The short answer is I don't really know. There are a lot of theories, and some of them work quite well for other people. We've tried lots of different techniques from ignoring attention seeking behavior to prevention with a sensory diet. Neither were particularly successful.
So I was reading last week about what happens to a child's neural development when he fails to attach to a primary care giver as an infant and I had an "ah ha" kind of a moment. Over the last 10 months little Max has been desperately seeking opportunities to bond and attach with me as his mother, and there are times that he's been so desperate for attachment time that he'll do just about whatever it takes in order to get it. Like throwing monsterous 2 hour temper tantrums because he wants to be put in a safe hold and doesn't know how to communicate that information with me.
So the million dollar question is, if he really really wants to be held securely by his mommy, why am I using that as punishment instead of to my advantage?
That question has completely revolutionized the way I respond to my child. I had to completely throw out all my notions about how to work with Max as a difficult child. All the training I've received, all the doctors and other professionals that have advised me to ignore him were wrong. Ignoring him is what is causing the problems. He's a neglected child. He knows how to escalate his behavior to get the attention he's craving. My ignoring him has just been adding fuel to his little fire. I feel like such a dunce.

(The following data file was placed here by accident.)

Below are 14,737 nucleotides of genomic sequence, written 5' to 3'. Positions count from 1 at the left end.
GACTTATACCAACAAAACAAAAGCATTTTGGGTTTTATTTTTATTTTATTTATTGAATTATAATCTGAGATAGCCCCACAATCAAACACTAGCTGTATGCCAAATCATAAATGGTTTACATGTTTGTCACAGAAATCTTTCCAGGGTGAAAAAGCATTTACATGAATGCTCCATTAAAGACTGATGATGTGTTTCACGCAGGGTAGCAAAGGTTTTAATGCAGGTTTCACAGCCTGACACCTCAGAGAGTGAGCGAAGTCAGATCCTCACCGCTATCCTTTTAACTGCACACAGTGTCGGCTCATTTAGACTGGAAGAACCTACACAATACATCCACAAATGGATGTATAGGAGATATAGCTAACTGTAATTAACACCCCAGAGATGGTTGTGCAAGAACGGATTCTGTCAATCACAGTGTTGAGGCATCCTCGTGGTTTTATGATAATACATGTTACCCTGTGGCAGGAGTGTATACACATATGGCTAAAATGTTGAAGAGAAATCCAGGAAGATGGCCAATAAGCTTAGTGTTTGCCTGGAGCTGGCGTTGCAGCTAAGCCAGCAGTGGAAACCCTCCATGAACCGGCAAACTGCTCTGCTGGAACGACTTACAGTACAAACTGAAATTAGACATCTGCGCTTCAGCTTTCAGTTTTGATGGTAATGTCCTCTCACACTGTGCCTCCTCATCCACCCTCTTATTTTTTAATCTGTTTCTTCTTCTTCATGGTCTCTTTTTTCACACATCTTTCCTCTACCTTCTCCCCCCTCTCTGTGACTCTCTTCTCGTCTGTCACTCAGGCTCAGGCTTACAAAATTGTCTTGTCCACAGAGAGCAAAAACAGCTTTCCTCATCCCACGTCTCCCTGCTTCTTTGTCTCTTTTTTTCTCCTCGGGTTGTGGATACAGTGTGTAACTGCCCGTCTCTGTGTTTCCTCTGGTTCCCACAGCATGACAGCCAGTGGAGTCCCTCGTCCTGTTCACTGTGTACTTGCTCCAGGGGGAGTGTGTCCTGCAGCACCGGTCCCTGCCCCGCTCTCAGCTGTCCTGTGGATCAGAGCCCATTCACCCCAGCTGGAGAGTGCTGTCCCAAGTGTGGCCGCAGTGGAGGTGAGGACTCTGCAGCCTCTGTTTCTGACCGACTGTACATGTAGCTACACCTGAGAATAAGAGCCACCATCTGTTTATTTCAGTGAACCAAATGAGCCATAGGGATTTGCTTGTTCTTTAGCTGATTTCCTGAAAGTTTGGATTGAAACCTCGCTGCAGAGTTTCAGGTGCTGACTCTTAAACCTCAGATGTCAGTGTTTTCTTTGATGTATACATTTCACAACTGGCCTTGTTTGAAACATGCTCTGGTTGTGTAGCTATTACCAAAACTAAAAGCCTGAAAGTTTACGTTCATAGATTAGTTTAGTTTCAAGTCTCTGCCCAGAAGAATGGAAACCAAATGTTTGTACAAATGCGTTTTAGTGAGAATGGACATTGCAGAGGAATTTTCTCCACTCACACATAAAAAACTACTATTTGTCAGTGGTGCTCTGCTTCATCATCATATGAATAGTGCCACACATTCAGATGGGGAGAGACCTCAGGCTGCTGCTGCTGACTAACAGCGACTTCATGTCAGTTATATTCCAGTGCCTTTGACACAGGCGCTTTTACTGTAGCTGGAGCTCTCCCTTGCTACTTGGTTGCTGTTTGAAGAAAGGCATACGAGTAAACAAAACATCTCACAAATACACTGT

So we have a completely new tactic in dealing with his behavior. As soon as the attention seeking behavior starts I go and pick him up. Then I carry him around like a toddler until he quiets down. If while I'm carrying him around he is aggressive towards me in any way he can sit in a kitchen chair by himself until he's ready to be held again.
Works. Like. A. Charm.